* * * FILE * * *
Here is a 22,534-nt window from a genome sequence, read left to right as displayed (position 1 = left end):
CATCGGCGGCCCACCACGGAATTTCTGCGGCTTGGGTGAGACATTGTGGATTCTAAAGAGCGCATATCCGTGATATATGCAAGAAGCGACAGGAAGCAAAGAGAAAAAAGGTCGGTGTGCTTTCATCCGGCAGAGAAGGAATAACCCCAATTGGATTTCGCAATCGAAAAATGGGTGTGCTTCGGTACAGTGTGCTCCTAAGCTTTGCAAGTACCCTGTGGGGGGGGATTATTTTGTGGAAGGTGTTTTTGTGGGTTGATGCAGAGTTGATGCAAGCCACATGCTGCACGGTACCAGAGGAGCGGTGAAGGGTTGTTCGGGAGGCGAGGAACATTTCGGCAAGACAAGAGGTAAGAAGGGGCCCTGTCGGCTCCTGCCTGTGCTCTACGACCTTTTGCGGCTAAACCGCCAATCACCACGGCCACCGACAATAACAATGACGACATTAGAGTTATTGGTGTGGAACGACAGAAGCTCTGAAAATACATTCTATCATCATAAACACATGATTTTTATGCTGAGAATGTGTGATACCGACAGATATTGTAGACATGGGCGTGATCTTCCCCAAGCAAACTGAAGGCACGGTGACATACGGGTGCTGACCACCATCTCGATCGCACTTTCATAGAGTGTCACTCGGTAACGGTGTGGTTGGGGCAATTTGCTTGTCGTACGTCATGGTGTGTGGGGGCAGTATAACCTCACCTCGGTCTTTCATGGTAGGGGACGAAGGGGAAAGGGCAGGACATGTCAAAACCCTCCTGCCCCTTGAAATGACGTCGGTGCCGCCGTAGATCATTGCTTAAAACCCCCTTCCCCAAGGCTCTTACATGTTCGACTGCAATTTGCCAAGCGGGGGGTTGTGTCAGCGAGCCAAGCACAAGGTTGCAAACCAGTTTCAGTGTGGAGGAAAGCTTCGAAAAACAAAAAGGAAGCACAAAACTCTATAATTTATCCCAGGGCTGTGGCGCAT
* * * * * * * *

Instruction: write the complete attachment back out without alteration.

Here is a 22,534-nt window from a genome sequence, read left to right as displayed (position 1 = left end):
CATCGGCGGCCCACCACGGAATTTCTGCGGCTTGGGTGAGACATTGTGGATTCTAAAGAGCGCATATCCGTGATATATGCAAGAAGCGACAGGAAGCAAAGAGAAAAAAGGTCGGTGTGCTTTCATCCGGCAGAGAAGGAATAACCCCAATTGGATTTCGCAATCGAAAAATGGGTGTGCTTCGGTACAGTGTGCTCCTAAGCTTTGCAAGTACCCTGTGGGGGGGGATTATTTTGTGGAAGGTGTTTTTGTGGGTTGATGCAGAGTTGATGCAAGCCACATGCTGCACGGTACCAGAGGAGCGGTGAAGGGTTGTTCGGGAGGCGAGGAACATTTCGGCAAGACAAGAGGTAAGAAGGGGCCCTGTCGGCTCCTGCCTGTGCTCTACGACCTTTTGCGGCTAAACCGCCAATCACCACGGCCACCGACAATAACAATGACGACATTAGAGTTATTGGTGTGGAACGACAGAAGCTCTGAAAATACATTCTATCATCATAAACACATGATTTTTATGCTGAGAATGTGTGATACCGACAGATATTGTAGACATGGGCGTGATCTTCCCCAAGCAAACTGAAGGCACGGTGACATACGGGTGCTGACCACCATCTCGATCGCACTTTCATAGAGTGTCACTCGGTAACGGTGTGGTTGGGGCAATTTGCTTGTCGTACGTCATGGTGTGTGGGGGCAGTATAACCTCACCTCGGTCTTTCATGGTAGGGGACGAAGGGGAAAGGGCAGGACATGTCAAAACCCTCCTGCCCCTTGAAATGACGTCGGTGCCGCCGTAGATCATTGCTTAAAACCCCCTTCCCCAAGGCTCTTACATGTTCGACTGCAATTTGCCAAGCGGGGGGTTGTGTCAGCGAGCCAAGCACAAGGTTGCAAACCAGTTTCAGTGTGGAGGAAAGCTTCGAAAAACAAAAAGGAAGCACAAAACTCTATAATTTATCCCAGGGCTGTGGCGCAT